Wednesday, January 28, 2015

How Microsoft Project Server calculates Business drivers priorities

As part of a series of articles I wrote on Portfolio Analysis within Microsoft Project Server 2013, there is another topic I was interested to understand. How Microsoft Project Server calculate business drivers prioritization.
To highlight this, I will reuse business drivers I have defined previously for my article on the EfficientFrontier:
  • Expand revenue of the Bobby Brown product line
  •  Increase product awareness among people between 13 and 18
  •  Increase the number of members of the VIP club
  • Introduction of new premium products
  • Reduce employee turn over
  • Reduction of support call waiting time

There are within Project Server 2013, two ways to prioritize business drivers:
  •  A “Calculated” method where an automatic pair comparison of each driver generates relative priority scores (the one we will see here),
  •  And a “Manual” method where users specify priority values for each driver directly.


To weight the drivers and define priority, the Analytic Hierarchy Process (or AHP) can be used. Its principle is to first decompose decisional problems into a hierarchy of more easily comprehended sub-problems, each of which can be analysed independently.
There are 7 levels of comparison:
  • Is extremely more important than
  • Is much more important than
  • is more important than
  • Is as important as
  • Is less important than
  • Is much less important than
  • Is extremely less important than

Using this method, drivers are compared two by two


At the end of the exercise, here is what we have:


To complete the matrix, let’s go back to the 7 levels of comparison:
  • Is extremely more important than
  • Is much more important than
  • is more important than
  • Is as important as
  • Is less important than
  • Is much less important than
  • Is extremely less important than

They are symmetric, 3 above “Is as important as” and 3 below. This means that if a driver A “is extremely more important than” a Driver B, then the Driver B “is extremely less important than” the Driver A. Of course, the driver A “is as important as” the Driver A J.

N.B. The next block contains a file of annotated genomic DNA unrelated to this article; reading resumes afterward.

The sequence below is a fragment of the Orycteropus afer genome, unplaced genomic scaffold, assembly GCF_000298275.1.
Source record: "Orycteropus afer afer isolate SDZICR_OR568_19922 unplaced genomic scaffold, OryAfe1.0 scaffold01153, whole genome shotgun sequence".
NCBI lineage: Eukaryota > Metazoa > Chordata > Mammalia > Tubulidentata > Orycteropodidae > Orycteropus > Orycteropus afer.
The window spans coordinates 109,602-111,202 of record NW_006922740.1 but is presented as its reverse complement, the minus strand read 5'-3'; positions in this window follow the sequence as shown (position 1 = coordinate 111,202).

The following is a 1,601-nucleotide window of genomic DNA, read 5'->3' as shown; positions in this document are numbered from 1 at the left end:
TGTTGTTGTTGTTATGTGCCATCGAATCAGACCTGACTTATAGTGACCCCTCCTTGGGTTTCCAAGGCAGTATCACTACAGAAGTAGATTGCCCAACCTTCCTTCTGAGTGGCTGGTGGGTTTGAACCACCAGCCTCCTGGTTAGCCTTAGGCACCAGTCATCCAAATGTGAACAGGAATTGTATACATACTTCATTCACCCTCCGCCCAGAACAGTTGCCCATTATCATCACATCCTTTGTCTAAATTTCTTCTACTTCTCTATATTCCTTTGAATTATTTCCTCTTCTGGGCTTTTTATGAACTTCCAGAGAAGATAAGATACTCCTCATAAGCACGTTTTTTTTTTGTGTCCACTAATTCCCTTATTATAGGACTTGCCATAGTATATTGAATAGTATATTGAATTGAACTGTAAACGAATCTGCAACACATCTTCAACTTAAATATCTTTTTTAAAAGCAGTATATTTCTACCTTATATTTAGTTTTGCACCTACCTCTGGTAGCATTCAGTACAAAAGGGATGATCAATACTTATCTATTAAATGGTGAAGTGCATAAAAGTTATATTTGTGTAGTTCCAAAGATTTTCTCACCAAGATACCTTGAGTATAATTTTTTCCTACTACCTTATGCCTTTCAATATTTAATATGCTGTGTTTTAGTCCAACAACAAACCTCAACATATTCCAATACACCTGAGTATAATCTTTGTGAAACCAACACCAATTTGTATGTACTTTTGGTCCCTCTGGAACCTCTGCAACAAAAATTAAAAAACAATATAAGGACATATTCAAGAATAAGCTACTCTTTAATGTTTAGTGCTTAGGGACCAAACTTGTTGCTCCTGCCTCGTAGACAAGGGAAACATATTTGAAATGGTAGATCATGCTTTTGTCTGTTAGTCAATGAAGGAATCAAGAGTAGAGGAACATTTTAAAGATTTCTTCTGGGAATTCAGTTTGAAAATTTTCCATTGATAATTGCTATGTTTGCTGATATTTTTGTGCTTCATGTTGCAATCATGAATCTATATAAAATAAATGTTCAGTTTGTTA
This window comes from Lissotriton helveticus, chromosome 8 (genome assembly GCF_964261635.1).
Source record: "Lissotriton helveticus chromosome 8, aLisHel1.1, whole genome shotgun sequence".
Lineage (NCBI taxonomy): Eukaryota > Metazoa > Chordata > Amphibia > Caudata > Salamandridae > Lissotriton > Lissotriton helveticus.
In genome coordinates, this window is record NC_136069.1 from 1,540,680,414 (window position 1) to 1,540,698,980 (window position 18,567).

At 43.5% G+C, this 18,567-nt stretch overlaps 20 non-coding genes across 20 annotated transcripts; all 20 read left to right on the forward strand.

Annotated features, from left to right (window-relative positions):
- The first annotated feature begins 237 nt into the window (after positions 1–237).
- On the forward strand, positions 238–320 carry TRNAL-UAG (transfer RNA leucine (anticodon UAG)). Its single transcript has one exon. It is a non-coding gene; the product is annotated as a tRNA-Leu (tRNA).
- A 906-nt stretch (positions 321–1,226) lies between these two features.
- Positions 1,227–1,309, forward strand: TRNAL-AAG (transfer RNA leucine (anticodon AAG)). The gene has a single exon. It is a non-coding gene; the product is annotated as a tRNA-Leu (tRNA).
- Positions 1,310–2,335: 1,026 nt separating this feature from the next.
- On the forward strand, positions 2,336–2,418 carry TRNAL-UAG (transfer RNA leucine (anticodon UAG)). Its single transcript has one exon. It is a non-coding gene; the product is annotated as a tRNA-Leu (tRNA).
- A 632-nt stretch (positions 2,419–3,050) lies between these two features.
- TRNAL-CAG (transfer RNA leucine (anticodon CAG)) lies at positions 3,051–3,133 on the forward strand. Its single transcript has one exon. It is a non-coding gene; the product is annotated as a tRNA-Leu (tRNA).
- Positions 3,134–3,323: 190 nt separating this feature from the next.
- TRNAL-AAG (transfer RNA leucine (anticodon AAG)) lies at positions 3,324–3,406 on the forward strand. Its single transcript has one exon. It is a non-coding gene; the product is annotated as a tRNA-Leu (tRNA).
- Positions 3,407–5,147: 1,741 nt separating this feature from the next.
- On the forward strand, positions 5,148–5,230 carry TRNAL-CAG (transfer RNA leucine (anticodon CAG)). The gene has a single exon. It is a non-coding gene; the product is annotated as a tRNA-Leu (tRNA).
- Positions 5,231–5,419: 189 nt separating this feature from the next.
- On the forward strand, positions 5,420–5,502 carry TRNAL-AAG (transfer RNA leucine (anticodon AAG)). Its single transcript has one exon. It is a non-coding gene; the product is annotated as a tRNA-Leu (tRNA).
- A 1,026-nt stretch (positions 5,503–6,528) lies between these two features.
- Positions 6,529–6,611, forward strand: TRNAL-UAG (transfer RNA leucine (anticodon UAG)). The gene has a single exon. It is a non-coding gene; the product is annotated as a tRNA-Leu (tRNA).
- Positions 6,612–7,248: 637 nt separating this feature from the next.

Here is the complete matrix:


Now is the key question, how to replace sentences such as “is as important as” by numbers, we can use to calculate the priority of each drivers.
It was quite simple via Bing (even if never find it on any Microsoft websites) to find the values of each, here they are:

Next steps is to simply replace text by values.


Now this is where it become funny, yes it is. Project Server use a statistical calculation method called eigenvectors. If, like me, this is not something you studied at school, or is not your bedside book, you might check http://en.wikipedia.org/wiki/Eigenvalues_and_eigenvectors. Was it clearer? No? Me neither J
Better option is to find either an online application to calculate them, like http://comnuan.com/cmnn01002/, or find Excel add in (I found an article on MrExcel.com where this tool is mentioned http://digilander.libero.it/foxes/SoftwareDownload.htm).
The system then normalize the eigenvectors. It calculates the sum of eigenvectors, each of them will be divided by this sum to normalize them and get the business driver priority. (E.g. Driver 1 => 0.89687/2.32503 = 38.57%).


Let’s check these results in Project Server…



Well, not so bad J

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